Eurasian Golden Oriole

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Eurasian Golden Oriole
Adult male
Adult female at Amravati, Maharashtra
Conservation status
Scientific classification
Kingdom: Animalia
Phylum: Chordata
Class: Aves
Order: Passeriformes
Family: Oriolidae
Genus: Oriolus
Species: O. oriolus
Binomial name
Oriolus oriolus
(Linnaeus, 1758)
     Summer      Winter

The Eurasian Golden Oriole or simply Golden Oriole (Oriolus oriolus) is the only member of the oriole family of passerine birds breeding in northern hemisphere temperate regions. It is a summer migrant in Europe and western Asia and spends the winter season in central and southern Africa.

Golden orioles have an extremely large range with large populations that are apparently stable. Therefore, they are evaluated as least concern by BirdLife International.[1]

Taxonomy and systematics[edit]

Until a few years ago this species was treated as being conspecific with the Indian Golden Oriole.[2]

Etymology[edit]

The name "oriole" was first used in the 18th century and is an adaptation of the scientific Latin genus name, which is derived from the Classical Latin "aureolus" meaning golden. Various forms of "oriole" have existed in Romance languages since the 12th and 13th centuries.[3] Albertus Magnus used the Latin form oriolus in about 1250 and erroneously stated that it was onomatopoeic because of the Golden Oriole's song. In medieval England its name, derived from the song, was the Woodwele.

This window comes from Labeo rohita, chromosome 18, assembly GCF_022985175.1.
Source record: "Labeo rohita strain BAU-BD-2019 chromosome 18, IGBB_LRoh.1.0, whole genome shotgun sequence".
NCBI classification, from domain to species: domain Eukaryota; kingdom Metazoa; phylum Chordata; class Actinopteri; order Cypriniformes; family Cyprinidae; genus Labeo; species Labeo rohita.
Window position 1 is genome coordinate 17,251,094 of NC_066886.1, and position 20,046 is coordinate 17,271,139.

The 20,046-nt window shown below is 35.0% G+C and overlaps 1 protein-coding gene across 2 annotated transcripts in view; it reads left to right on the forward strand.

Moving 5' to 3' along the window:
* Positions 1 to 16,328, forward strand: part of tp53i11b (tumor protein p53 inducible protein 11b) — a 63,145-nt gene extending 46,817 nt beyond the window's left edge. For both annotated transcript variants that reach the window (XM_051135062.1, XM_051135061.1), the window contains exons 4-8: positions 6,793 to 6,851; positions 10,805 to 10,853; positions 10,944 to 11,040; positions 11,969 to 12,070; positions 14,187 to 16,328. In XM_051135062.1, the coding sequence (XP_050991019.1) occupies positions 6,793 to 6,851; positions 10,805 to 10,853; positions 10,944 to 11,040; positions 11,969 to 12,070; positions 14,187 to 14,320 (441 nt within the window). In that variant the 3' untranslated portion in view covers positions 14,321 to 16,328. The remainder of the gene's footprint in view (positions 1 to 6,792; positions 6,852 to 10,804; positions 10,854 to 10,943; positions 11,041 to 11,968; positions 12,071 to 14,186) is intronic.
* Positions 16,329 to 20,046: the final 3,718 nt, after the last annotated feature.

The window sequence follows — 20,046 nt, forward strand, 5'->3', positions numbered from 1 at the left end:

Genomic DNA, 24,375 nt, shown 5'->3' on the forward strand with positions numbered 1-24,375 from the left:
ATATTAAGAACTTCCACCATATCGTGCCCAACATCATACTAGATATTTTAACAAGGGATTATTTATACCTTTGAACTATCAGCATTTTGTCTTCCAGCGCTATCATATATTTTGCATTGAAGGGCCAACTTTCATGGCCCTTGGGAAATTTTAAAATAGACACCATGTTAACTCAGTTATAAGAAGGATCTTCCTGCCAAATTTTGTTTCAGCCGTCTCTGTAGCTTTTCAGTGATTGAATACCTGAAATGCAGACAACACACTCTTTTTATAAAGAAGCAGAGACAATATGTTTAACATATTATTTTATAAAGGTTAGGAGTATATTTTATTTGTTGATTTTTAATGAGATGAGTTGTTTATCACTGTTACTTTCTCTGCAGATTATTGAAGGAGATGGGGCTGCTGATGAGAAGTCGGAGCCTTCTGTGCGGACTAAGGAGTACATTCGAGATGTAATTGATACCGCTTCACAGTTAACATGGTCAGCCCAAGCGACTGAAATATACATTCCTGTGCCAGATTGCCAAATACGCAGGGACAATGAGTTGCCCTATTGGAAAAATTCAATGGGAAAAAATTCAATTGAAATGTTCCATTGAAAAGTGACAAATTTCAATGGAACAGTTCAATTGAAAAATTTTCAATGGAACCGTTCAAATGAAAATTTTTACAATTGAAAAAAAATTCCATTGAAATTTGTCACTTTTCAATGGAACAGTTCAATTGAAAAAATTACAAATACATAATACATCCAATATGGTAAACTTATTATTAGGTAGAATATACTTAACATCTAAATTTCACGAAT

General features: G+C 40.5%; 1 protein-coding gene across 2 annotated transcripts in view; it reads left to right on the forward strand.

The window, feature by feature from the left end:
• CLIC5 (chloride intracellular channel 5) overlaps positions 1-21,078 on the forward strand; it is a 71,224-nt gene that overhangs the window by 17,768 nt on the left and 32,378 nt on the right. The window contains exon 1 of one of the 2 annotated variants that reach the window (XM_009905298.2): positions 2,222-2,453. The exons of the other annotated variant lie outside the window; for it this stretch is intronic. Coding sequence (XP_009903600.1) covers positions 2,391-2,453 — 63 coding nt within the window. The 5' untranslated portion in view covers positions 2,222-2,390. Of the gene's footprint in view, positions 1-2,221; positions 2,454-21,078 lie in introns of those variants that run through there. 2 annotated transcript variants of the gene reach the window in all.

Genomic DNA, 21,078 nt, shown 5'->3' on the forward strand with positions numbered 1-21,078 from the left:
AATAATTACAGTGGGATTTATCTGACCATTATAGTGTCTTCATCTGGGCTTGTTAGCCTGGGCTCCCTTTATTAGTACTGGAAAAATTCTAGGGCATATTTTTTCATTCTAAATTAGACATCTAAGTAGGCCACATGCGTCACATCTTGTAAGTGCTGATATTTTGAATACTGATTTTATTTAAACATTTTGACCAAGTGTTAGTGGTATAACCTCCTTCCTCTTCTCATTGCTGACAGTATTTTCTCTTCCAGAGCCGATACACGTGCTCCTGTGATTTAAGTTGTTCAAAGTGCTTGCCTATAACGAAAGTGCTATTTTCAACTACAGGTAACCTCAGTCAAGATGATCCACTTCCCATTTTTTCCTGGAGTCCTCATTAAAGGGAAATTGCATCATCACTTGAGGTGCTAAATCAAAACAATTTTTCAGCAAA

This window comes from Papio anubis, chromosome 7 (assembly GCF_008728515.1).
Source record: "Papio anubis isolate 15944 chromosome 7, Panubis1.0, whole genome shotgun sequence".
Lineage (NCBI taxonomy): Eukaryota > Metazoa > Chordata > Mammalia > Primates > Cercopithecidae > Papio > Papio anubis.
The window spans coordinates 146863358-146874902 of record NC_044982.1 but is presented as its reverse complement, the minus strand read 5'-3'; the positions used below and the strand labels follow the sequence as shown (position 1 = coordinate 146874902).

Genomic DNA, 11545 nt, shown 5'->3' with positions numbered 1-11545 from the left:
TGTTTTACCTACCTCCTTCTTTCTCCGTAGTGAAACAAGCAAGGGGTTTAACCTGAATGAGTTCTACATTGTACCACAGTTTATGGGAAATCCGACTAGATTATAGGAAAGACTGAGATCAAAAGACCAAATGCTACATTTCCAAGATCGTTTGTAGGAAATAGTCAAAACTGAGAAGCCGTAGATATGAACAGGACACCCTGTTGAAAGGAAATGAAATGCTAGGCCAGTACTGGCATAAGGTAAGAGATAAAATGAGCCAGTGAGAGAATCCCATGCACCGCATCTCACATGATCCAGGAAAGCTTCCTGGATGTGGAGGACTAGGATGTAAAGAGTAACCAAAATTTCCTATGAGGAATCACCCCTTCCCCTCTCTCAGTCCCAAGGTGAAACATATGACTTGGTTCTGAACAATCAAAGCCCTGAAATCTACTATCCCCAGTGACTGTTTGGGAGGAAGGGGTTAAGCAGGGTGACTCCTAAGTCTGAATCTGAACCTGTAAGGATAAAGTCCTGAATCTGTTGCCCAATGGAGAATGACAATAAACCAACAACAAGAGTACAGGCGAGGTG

Description[edit]

The male is striking in the typical oriole black and yellow plumage, but the female is a drabber green bird. Orioles are shy, and even the male is remarkably difficult to see in the dappled yellow and green leaves of the canopy. In flight they look somewhat like a thrush, strong and direct with some shallow dips over longer distances. The New World orioles are similar in appearance to the Oriolidae, but are icterids unrelated to the Old World birds.

Distribution and habitat[edit]

The breeding range of this species spans from Portugal, Spain and France across the United Kingdom and Scandinavia to Poland, Russia, the Balkans, Turkey and West Asia to the Caucasus up to Mongolia and China. They winter in central and southern Africa.[1] They generally migrate during the night, but may travel during the day in the spring migration. During the fall migration they migrate via the Eastern Mediterranean where they feed on fruit; they are often considered a pest in this region because of this.[4]

The Eurasian Golden Oriole inhabits a range of habitats. In Western Europe they prefer open broadleaf forests and plantations, copses, riverine forest, orchards, large gardens; in Eastern Europe they may inhabit more continuous forest as well as mixed or coniferous forests. They generally avoid treeless habitats but may forage there. In their wintering habitat they are fond in semi-arid to humid woodland, tall forests, riverine forest, woodland/savanna mosaic and savanna.[4]

Behaviour and ecology[edit]

Eggs of Oriolus oriolus MHNT

They feed on insects and fruit. They build neat nests in tree forks and lay 3–6 eggs. Their call is a screech like a jay, but the song is a beautiful fluting weela-wee-ooo or or-iii-ole, unmistakable once heard.

References[edit]

  1. ^ a b c BirdLife International (2012). "Oriolus oriolus". IUCN Red List of Threatened Species. Version 2013.2. International Union for Conservation of Nature. Retrieved 26 November 2013. 
  2. ^ Jønsson, K. A., Bowie, R. C. K., Moyle, R. G., Irestedt, M., Christidis, L., Norman, J. A., Fjeldsa, J. (2010). "Phylogeny and biogeography of Oriolidae (Aves: Passeriformes)". Ecography 33 (2): 232–241. doi:10.1111/j.1600-0587.2010.06167.x. 
  3. ^ OED Online. Accessed 9 Feb 2008
  4. ^ a b Walther, B.; Jones, P. (2008), "Family Oriolidae (Orioles)", in J., del Hoyo; A., Elliott; D. A., Christie, Handbook of the Birds of the World. Volume 13: Penduline-tits to Shrikes, Barcelona: Lynx Edicions, pp. 692–723, ISBN 978-84-96553-45-3 

External links[edit]